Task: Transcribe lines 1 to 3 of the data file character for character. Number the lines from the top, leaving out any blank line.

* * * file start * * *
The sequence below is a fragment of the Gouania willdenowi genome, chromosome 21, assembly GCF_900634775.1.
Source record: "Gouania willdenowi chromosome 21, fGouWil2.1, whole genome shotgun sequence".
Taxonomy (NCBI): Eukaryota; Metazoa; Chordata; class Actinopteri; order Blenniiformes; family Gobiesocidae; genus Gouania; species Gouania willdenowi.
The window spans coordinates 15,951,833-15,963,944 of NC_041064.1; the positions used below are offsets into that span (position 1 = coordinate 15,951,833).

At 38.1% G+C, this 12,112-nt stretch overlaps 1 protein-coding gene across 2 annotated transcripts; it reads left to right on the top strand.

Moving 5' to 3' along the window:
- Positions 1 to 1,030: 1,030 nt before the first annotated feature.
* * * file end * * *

The sequence below is a fragment of the Gouania willdenowi genome, chromosome 21, assembly GCF_900634775.1.
Source record: "Gouania willdenowi chromosome 21, fGouWil2.1, whole genome shotgun sequence".
Taxonomy (NCBI): Eukaryota; Metazoa; Chordata; class Actinopteri; order Blenniiformes; family Gobiesocidae; genus Gouania; species Gouania willdenowi.